For the UK Government to have a chance to meet the Prime Minister’s pledge for 30% of the UK land to be protected by 2030 not only will it need the buy in and support from the devolved administrations (who have responsibility for environmental issues outside of England), it will also have to fix the uplands.
For the purpose of this blog and indeed any further comment that I make on the subject, I shall assume that the Prime Minister is not just interested in drawing line on maps, he is also interested in what is happening to wildlife inside these lines. Our designated areas (currently cover 28% of the UK and 26% of England).
If that is the case, using government's own figures, just 5% of land in the UK (and the same % for England) is currently protected and well managed for nature. The 30% target would therefore require a six-fold improvement this decade.
Much of our designated land is in the uplands with 11 out of 15 of our UK National Parks being in the uplands (86% by area). Yet, where there is up to data, these Parks have desperately low proportions of Areas/Sites of Special Scientific Interest in favourable condition For example, we estimate that only 25% of SSSIs (by area) inside English National Parks are in favourable condition, compared to 43.5% in favourable condition outside National Parks (*reference below). Moreover, 53% of SSSIs are in the English uplands and according to Natural England's data, a minority are in favourable condition (for example, just 11.4% upland bog, 11% dwarf shrub heath and 34.4 fen, marsh, swamp).
This means that, for the Prime Minister to be successful and meet his ambition, the dominant commercial land uses in our uplands (forestry, agriculture and grouse shooting) need to change.
We have a long track record in seeking to influence agriculture and forestry policy and at our AGM on Saturday, our Chair, Kevin Cox, announced the results of our review of gamebird shooting and associated land management. We had focused our attention on the two most intensive forms of shooting – driven grouse shooting and the mass release of non-native pheasants and red-legged partridges.
Driven grouse shooting is practiced exclusively in our uplands and in England covers about 300,000 hectares constituting c14% of our uplands. It is occasionally supplemented by releases of non-native gamebirds.
The evidence we presented this weekend highlighted that self-regulation by the shooting community has failed to address the environmental impacts of their industry anywhere near adequately and for this reason we are calling on governments across the UK to intervene.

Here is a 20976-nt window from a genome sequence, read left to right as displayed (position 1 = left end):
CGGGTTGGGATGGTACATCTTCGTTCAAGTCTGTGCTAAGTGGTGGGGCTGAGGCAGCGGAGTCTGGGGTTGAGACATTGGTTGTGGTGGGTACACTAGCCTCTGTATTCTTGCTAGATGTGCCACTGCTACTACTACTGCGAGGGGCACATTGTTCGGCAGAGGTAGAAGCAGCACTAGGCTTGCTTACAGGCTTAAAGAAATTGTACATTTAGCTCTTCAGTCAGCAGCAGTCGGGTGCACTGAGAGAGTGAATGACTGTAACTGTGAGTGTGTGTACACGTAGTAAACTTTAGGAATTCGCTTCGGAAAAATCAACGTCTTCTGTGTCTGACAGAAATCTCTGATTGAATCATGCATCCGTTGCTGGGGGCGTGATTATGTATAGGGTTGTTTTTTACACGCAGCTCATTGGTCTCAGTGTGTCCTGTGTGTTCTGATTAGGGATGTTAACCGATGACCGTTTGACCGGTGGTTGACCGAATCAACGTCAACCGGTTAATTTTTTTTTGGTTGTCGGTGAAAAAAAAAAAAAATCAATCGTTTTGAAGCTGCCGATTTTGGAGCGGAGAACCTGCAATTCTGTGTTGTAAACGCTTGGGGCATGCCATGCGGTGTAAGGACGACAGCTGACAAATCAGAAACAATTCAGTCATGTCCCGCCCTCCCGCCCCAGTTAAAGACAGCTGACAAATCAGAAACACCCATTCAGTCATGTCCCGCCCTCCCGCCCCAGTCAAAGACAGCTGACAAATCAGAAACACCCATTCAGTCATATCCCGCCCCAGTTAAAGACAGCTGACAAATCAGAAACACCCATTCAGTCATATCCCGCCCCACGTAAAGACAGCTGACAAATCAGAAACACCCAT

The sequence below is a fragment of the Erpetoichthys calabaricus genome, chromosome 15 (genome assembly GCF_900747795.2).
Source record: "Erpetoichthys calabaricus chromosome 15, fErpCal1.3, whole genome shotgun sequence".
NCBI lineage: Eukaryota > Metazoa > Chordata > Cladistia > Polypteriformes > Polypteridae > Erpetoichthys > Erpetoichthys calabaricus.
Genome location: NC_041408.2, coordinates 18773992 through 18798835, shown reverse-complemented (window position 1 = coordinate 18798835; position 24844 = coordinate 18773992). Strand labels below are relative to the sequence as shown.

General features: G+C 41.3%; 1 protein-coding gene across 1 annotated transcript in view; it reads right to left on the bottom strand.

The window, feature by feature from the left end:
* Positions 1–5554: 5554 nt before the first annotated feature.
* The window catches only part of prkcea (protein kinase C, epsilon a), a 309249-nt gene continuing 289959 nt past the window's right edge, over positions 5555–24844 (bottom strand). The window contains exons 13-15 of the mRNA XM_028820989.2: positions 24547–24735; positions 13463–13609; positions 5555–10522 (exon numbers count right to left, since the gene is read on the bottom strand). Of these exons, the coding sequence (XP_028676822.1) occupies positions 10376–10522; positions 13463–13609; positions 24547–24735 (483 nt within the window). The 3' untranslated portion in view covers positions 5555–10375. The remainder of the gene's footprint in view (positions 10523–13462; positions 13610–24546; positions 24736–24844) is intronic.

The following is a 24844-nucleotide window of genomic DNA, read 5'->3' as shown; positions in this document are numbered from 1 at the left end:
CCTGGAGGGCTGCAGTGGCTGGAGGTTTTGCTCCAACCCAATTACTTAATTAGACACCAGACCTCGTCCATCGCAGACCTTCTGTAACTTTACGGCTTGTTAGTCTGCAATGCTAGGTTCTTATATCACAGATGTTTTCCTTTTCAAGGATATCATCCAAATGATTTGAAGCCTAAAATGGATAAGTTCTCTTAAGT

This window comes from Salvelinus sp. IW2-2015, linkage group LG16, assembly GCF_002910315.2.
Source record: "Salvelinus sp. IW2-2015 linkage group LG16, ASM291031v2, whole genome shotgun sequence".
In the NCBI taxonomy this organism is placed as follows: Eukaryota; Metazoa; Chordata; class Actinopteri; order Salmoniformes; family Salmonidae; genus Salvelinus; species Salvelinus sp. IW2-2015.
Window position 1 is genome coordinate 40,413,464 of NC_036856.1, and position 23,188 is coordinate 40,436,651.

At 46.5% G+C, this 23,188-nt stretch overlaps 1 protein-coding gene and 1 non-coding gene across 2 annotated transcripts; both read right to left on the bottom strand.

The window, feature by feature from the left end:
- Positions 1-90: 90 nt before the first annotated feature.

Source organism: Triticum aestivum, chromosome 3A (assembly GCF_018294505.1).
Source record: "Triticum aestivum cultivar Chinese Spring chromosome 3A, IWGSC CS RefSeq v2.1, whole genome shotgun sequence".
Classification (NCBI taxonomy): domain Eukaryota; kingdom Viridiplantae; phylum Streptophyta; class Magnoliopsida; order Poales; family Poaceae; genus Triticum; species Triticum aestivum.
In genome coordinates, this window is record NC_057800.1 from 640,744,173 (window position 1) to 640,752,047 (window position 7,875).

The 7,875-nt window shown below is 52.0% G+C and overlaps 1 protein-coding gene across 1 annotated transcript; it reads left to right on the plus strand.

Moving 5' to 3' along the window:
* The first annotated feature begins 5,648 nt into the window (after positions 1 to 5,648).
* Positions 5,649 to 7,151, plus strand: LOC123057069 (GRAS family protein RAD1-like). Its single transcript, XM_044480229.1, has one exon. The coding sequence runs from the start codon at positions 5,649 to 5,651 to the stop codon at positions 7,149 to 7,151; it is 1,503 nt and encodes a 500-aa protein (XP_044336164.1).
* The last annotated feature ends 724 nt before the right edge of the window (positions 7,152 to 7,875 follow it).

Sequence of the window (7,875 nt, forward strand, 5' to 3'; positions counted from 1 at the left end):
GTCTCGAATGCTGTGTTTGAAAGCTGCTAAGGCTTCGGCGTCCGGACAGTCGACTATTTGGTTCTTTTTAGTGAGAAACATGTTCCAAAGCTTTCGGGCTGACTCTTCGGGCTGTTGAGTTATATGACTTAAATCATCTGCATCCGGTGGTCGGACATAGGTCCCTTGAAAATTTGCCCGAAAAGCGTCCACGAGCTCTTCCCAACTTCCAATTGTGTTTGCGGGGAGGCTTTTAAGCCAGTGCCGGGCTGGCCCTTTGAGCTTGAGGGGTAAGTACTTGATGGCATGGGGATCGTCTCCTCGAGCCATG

We have today written to Defra Secretary of State George Eustice today to:
These practices are incompatible with tackling the climate and ecological emergency and have no place in 21st century England.
We think that the case for action in these three areas is irrefutable.
We also argue that the best way to drive improvement in the environmental condition of our uplands will be through the introduction of licenses for driven grouse shoots. We are making considerable progress on this issue in Scotland but recognise that there is not the same level of political support in England. While urging the Secretary of State to reconsider the Government’s position on licensing, we shall also explore new ways to garner political support for this issue in England. We are very clear that unless substantive and effective reform is secured within the next five years, we shall call for a ban of driven grouse shooting.
The UK Government’s laudable ambition to restore nature in a generation requires a comprehensive package of reform. That’s why we shall continue to press for the urgent return of the Environment Bill, why we need the independent Office of Environmental Protection to have teeth, why we need the new Environmental Land Management Scheme to be fully funded and designed to support farmers restore the farmed environment and why we have to take urgent action to tackle the environmentally destructive practices associated with driven grouse shooting. It's also why we are matching this advocacy effort in each of the devolved administrations.
For the Prime Minister to meet his 30% ambition by 2030, change is needed and it is needed quickly.
I hope to report positive progress very soon.
*Cox, K, Groom, A, Jennings, K and Mercer, I. 2018. ‘National Parks or Natural Parks: How can we have both?’ British Wildlife (Volume 30.2, December 2018) . Not accessible online but a link to the issue is here https://www.britishwildlife.com/back-issues/british-wildlife-302-december-2018
When Labour set out to improve the condition of England's SSSIs a lot of people said the usual - 'its very complex' - which was actually rubbish, because something like 70% of SSSIs in poor condition were in the uplands and, as you make very clear, the reasons were already well known. If you then add in that many if not most sheep farms receive more in subsidy than they actually make as take home pay change doesn't look so difficult: it doesn't have to cost a fortune, and it doesn't have to penalise farmers who could earn as much doing less. We need a 21st century view of the uplands: an outcome led approach for carbon & water, people & biodiversity, not the traditional sectoral approach of sheep, grouse and forestry.
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